Population diversification in the frog Mantidactylus bellyi on an isolated massif in northern Madagascar based on genetic, morphological, bioacoustic and ecological evidence.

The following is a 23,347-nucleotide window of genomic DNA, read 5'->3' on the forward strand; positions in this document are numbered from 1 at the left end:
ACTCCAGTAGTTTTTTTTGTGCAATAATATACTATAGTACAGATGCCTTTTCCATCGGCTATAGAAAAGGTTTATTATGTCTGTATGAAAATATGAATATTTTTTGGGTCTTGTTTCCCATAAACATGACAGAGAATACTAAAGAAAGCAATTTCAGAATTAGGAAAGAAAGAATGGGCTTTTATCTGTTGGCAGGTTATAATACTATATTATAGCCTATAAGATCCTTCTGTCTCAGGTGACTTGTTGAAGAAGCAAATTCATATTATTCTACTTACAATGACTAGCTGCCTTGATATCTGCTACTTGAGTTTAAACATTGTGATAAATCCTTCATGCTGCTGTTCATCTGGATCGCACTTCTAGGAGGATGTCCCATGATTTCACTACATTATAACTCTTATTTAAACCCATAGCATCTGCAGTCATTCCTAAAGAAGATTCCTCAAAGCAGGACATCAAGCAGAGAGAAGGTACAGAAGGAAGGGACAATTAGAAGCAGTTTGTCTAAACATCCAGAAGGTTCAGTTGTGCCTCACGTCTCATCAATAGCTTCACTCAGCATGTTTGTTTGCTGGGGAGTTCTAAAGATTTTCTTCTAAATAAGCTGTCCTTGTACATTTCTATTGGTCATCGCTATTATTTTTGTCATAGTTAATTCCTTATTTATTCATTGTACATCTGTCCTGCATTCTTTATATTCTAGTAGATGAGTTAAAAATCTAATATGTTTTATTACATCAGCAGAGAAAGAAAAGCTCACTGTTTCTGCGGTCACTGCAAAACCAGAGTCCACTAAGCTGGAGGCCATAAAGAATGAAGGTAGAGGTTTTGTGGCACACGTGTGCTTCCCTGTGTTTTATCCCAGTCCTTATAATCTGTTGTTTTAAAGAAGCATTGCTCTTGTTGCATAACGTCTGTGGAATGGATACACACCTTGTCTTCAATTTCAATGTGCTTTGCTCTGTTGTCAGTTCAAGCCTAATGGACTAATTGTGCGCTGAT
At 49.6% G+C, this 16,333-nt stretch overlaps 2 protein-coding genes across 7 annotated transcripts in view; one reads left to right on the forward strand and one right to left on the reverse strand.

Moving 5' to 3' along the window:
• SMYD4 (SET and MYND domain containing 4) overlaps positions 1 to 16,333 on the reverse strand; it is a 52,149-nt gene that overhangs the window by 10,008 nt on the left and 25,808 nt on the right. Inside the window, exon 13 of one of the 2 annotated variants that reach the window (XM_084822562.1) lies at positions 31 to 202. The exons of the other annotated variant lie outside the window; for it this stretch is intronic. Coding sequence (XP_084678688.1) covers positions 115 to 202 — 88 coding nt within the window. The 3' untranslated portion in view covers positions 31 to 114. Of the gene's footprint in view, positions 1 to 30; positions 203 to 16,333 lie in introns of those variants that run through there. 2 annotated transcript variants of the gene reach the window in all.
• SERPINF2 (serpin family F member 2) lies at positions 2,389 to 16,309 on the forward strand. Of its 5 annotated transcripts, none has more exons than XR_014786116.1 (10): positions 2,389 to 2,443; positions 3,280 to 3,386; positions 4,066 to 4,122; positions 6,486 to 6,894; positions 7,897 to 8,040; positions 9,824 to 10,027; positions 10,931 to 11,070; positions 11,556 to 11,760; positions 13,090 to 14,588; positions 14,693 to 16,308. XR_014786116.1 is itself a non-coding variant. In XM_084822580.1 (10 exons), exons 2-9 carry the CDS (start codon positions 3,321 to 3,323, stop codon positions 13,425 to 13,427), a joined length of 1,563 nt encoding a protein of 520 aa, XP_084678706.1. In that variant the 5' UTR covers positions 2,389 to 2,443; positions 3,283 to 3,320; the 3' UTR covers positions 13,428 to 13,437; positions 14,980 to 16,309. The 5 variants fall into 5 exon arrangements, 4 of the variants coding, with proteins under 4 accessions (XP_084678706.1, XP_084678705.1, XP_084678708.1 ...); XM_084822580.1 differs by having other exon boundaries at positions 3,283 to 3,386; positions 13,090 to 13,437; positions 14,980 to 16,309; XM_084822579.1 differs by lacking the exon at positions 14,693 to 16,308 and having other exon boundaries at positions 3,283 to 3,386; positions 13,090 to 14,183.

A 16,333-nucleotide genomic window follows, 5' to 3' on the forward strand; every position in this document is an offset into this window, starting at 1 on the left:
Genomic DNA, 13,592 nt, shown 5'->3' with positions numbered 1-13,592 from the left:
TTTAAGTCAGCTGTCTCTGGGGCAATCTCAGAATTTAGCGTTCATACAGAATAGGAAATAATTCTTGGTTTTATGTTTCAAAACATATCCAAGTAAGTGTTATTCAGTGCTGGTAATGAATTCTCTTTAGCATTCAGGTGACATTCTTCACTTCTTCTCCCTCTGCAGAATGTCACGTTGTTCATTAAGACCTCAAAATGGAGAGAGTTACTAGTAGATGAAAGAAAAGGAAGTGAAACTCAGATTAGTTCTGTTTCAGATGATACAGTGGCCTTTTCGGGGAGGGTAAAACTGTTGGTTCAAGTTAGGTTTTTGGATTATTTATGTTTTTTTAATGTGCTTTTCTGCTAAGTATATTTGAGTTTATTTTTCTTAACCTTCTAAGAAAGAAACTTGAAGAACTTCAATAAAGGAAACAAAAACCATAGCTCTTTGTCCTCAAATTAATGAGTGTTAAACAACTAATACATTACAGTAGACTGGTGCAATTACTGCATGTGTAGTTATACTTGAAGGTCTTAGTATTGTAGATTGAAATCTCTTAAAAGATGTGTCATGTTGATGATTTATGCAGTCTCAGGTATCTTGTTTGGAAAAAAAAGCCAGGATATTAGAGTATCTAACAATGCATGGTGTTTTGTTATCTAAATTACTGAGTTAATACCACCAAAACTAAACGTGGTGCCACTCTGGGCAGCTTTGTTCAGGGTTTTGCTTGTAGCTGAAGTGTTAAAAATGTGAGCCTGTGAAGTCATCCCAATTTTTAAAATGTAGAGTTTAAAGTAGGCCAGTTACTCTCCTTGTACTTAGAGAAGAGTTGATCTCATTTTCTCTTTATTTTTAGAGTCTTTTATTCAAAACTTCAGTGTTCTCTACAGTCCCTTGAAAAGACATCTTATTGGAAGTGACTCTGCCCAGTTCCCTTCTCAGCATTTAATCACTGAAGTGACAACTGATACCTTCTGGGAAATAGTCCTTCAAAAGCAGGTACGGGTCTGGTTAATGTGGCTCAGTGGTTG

In the processes that give rise to new species, changes first occur at the population level. But with the continuous nature of the divergence process, change in biological properties delimiting the shift from "individuals of divergent populations" towards "individuals of distinct species", as well as abiotic factors driving the change, remain largely ambivalent. Here we study diversification processes at the population level in a semi-aquatic frog, Mantidactylus (Brygoomantis) bellyi, across the diverse vegetation types of Montagne d'Ambre National Park (MANP), Madagascar. Genetic diversity was assessed with seven newly developed microsatellite markers as well as mitochondrial DNA sequences and concordance with patterns of ecological, morphological, and bioacoustic divergence evaluated. We found M. bellyi lacking mitochondrial differentiation within MANP, while microsatellite datasets partitioned them into three highly differentiated, geographically separated subpopulations (with indications for up to five subpopulations). The molecular grouping-primarily clustering individuals by geographic proximity-was coincident with differences in mean depth and width of waters, suggesting a possible role of fluvial characteristics in genetic exchange in this stream-breeding species. Genetic clustering not consistent with differences in call properties, except for dominant call frequencies under the two-subpopulations model. Morphological divergence was mostly consistent with the genetic clustering; subpopulations strongly differed by their snout-vent length, with individuals from high-elevation subpopulations smaller than those from populations below 1000 m above sea level. These results exemplify how mountains and environmental conditions might primarily shape genetic and morphological divergence in frog populations, without strongly affecting their calls.


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